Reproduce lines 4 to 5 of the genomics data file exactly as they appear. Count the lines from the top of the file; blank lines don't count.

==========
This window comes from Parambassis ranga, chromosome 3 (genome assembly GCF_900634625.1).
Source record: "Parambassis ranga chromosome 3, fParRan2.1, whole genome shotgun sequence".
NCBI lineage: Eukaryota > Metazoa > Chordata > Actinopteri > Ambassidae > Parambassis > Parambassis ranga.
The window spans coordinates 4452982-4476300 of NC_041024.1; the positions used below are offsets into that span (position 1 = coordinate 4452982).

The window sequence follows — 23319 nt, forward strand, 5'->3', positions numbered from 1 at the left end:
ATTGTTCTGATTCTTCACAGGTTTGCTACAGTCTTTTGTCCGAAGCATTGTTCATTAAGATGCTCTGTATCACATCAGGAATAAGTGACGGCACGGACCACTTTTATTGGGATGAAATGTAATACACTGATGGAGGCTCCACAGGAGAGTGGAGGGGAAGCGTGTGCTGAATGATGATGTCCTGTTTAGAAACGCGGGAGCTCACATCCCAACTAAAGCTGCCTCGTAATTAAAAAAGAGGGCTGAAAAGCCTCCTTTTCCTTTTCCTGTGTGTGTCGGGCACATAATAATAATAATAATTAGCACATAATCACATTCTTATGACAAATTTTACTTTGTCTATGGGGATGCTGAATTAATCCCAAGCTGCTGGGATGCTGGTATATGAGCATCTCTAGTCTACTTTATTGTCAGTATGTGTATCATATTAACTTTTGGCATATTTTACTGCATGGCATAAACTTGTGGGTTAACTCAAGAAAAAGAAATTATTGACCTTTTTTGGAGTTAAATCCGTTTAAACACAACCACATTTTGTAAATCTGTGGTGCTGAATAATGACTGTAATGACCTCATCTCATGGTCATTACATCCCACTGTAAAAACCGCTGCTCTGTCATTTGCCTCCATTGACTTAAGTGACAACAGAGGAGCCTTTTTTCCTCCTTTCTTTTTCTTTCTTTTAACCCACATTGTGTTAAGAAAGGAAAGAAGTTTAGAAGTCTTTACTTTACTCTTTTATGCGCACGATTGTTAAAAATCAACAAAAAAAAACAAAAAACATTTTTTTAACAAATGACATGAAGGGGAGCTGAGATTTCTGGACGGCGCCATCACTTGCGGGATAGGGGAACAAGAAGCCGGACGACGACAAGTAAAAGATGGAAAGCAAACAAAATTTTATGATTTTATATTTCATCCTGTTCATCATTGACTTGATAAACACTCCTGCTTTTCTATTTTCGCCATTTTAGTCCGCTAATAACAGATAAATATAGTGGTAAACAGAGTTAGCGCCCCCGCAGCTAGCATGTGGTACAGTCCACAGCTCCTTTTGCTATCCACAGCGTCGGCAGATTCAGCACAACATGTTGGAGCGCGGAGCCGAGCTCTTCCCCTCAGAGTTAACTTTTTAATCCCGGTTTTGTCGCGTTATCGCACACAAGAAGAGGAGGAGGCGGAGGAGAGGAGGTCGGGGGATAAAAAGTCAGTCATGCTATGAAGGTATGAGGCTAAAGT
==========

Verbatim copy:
The window spans coordinates 4452982-4476300 of NC_041024.1; the positions used below are offsets into that span (position 1 = coordinate 4452982).

The window sequence follows — 23319 nt, forward strand, 5'->3', positions numbered from 1 at the left end: